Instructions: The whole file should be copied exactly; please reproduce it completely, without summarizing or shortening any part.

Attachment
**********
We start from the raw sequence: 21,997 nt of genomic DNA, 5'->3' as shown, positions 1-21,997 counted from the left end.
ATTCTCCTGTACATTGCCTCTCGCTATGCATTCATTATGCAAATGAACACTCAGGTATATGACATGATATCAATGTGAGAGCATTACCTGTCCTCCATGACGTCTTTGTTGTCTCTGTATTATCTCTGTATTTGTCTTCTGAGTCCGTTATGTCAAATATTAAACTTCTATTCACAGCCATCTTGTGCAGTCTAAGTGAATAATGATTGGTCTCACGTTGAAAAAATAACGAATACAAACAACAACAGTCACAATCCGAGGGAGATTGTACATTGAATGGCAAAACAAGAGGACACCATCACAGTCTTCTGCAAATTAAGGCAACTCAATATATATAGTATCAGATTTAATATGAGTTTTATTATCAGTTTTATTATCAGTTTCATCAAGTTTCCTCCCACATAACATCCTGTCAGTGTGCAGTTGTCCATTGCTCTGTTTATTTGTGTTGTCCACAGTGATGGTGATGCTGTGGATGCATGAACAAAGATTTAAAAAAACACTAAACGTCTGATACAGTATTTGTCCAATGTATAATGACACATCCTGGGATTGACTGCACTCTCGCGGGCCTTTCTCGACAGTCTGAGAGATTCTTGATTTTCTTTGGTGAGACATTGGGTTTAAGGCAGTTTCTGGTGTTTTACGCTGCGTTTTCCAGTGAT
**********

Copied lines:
We start from the raw sequence: 21,997 nt of genomic DNA, 5'->3' as shown, positions 1-21,997 counted from the left end.
ATTCTCCTGTACATTGCCTCTCGCTATGCATTCATTATGCAAATGAACACTCAGGTATATGACATGATATCAATGTGAGAGCATTACCTGTCCTCCATGACGTCTTTGTTGTCTCTGTATTATCTCTGTATTTGTCTTCTGAGTCCGTTATGTCAAATATTAAACTTCTATTCACAGCCATCTTGTGCAGTCTAAGTGAATAATGATTGGTCTCACGTTGAAAAAATAACGAATACAAACAACAACAGTCACAATCCGAGGGAGATTGTACATTGAATGGCAAAACAAGAGGACACCATCACAGTCTTCTGCAAATTAAGGCAACTCAATATATATAGTATCAGATTTAATATGAGTTTTATTATCAGTTTTATTATCAGTTTCATCAAGTTTCCTCCCACATAACATCCTGTCAGTGTGCAGTTGTCCATTGCTCTGTTTATTTGTGTTGTCCACAGTGATGGTGATGCTGTGGATGCATGAACAAAGATTTAAAAAAACACTAAACGTCTGATACAGTATTTGTCCAATGTATAATGACACATCCTGGGATTGACTGCACTCTCGCGGGCCTTTCTCGACAGTCTGAGAGATTCTTGATTTTCTTTGGTGAGACATTGGGTTTAAGGCAGTTTCTGGTGTTTTACGCTGCGTTTTCCAGTGAT